Deaf People on the Move

February 23, 2022 (Wednesday) / 5:00 pm6:30 pm

Live Virtual Presentation

Deaf People on the Move

Temporal Dimensions

Sanchu Iyer

Mobile Deaf Project; PhD Researcher, Languages & Intercultural Studies; Heriot-Watt University, Scotland

Amandine le Maire

Mobile Deaf Project; PhD Researcher, Languages & Intercultural Studies; Heriot-Watt University, Scotland

Presented in collaboration with the ASL Program.

Mobile Deaf Project researchers Sanchu Iyer and Amandine le Maire explore mobilities of deaf people across international borders and how deaf people settle in a new environment. In this virtual program, they present their findings from two studies: a study based on everyday lived experiences of deaf people who were forced to migrate to Kakuma Refugee Camp and a study of everyday lived experiences of deaf migrants living in London. Employing varied ethnographic approaches, the pair research how deaf refugees’ and migrants’ everyday experiences are shaped by learning a new language, resettling in a new place, interacting with a new community/ties, maintaining contact with their families and friends, and waiting for future opportunities which enable the advancement of their life trajectories. Iyer and le Maire zoom in on this experience of waiting, which happens on different scales and has different temporal dimensions, and explore how the experience of waiting is shaped by factors such as the deaf migrants’ and refugees’ nationalities, cultures, languages, religions, race, and gender. 

For more information on Mobile Deaf Project and our guests:

Scholar Sanchu Iyer wearing a colorful scarf standing in front of a rain speckled window.Londoner Sanchu Iyer holds a BA (hon) in Development Studies and Geography from SOAS and King’s College in London. After participating in a short postgraduate course in Deaf Children, Youth and International Development in ISS at the Royal Kentalis in the Netherlands, Iyer completed a MSc in Children, Youth and International Development in Birkbeck College in London. An interest in International Development led Iyer to volunteer in Manilla with the Philippines Federation of the Deaf and act as a volunteer trustee for an organisation supporting deaf people in Burundi and Rwanda. Prior to embarking on her PhD, she worked for the Deaf Ethnic Women’s Association in London. Currently, Iyer is a PhD candidate working within the labour migration project at Heriot Watt University.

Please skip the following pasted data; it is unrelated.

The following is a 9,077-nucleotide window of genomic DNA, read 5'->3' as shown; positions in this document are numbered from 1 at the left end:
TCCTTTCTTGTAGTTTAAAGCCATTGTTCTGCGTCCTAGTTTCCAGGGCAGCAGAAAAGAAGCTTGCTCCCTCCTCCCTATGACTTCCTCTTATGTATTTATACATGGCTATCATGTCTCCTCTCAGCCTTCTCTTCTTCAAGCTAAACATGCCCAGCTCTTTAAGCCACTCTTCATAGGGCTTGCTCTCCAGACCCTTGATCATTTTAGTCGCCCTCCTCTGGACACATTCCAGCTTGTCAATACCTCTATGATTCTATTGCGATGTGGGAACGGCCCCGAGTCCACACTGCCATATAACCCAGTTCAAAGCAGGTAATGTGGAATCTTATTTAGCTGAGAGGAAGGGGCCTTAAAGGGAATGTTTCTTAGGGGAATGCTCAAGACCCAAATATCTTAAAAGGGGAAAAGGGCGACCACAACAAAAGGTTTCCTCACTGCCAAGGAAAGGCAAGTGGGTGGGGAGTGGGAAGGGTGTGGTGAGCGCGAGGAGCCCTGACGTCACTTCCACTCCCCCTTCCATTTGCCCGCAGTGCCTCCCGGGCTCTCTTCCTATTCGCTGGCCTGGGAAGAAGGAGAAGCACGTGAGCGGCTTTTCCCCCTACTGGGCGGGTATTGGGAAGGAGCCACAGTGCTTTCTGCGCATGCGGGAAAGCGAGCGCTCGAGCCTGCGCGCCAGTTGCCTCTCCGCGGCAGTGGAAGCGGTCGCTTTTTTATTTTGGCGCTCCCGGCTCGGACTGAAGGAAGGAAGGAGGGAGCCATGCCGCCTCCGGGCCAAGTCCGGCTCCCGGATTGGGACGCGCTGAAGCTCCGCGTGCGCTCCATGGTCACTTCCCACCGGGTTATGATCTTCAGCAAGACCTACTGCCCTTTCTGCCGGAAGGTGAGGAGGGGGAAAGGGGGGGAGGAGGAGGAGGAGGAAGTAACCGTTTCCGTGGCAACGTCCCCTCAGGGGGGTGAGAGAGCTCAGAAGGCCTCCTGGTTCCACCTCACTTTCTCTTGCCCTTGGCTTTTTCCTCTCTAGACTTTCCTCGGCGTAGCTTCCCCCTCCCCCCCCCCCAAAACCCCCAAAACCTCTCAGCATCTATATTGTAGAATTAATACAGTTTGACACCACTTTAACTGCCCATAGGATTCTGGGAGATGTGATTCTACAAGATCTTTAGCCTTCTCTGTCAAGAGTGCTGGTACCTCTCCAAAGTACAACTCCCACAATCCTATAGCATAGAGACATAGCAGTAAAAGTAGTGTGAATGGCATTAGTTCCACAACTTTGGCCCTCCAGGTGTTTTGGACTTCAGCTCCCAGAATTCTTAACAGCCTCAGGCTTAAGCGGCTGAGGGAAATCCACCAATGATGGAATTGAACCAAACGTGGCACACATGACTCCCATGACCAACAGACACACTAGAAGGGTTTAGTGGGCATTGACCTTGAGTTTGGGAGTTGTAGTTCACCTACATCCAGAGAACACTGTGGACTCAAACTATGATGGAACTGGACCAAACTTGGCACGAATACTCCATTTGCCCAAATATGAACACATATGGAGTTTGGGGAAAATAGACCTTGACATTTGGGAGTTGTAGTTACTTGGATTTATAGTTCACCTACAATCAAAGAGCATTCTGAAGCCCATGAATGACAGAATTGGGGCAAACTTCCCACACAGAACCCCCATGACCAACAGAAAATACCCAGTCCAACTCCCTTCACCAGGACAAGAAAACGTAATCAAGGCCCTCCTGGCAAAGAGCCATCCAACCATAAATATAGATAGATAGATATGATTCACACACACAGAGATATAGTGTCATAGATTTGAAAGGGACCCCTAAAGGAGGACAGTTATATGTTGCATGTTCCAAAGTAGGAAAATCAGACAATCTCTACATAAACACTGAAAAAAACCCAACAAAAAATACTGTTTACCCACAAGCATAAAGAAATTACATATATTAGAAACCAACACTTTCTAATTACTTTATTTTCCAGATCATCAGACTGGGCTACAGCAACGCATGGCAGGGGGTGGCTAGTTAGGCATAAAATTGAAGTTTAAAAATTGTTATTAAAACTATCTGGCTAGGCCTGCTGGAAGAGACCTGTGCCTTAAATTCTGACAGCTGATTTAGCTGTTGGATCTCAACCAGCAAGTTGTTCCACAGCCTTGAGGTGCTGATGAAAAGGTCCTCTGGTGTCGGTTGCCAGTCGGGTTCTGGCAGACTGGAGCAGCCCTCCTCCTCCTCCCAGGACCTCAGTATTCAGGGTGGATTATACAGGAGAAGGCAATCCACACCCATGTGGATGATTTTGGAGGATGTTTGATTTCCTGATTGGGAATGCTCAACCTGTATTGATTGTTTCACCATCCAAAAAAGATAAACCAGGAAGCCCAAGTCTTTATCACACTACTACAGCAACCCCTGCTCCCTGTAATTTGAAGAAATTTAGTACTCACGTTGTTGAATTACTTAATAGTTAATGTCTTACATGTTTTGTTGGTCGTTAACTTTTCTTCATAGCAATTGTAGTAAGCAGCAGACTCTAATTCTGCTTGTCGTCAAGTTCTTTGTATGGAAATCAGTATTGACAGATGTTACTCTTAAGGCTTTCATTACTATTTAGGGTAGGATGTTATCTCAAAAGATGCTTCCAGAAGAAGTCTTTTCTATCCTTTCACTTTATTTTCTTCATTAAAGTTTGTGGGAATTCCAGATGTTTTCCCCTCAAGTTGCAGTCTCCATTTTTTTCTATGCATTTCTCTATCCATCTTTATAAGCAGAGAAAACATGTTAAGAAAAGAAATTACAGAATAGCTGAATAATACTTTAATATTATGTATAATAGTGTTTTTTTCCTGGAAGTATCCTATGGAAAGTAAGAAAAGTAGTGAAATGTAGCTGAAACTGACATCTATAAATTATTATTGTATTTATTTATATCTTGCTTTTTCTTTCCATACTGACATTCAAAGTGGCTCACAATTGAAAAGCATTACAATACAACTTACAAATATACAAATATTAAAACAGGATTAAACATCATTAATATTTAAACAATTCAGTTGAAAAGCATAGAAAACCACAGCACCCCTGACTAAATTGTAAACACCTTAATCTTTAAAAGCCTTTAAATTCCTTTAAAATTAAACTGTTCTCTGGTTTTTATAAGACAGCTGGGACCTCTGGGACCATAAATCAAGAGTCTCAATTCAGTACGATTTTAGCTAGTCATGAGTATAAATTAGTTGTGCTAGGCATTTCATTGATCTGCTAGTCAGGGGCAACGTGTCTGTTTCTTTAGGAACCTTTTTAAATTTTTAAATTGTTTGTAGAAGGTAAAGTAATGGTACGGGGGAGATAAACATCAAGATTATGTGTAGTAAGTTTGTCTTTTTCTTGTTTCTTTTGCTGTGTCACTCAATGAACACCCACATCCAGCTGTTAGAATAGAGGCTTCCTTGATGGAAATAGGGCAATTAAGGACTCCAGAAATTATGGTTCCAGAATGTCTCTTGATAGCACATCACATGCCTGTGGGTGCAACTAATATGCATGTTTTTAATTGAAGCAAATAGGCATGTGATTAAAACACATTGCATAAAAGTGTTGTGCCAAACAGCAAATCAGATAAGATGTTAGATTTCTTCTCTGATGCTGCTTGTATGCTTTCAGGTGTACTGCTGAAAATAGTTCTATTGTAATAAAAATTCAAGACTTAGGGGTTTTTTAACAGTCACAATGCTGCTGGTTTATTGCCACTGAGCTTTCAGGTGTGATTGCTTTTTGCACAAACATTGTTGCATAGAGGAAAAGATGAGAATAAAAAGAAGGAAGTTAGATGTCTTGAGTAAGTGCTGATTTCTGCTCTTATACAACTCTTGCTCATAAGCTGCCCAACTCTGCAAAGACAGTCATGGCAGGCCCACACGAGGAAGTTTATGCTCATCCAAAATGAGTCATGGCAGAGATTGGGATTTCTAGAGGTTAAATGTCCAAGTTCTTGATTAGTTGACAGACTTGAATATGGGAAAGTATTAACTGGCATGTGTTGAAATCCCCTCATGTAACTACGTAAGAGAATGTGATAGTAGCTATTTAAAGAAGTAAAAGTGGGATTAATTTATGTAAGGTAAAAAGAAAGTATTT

Scholar Amandine le Maire standing in a green field on a sunny day.Originally from Belgium, Amandine le Maire holds a BA in Sociology and Anthropology from the Université Libre de Bruxelles, and a MA in Anthropology from the Université Catholique de Louvain. le Maire’s scholarship centers on deaf spaces and the relocation and displacement of deaf people. At present, le Maire is working on her PhD at Heriot Watt University; her research focuses on deaf refugees as part of the MobileDeaf project.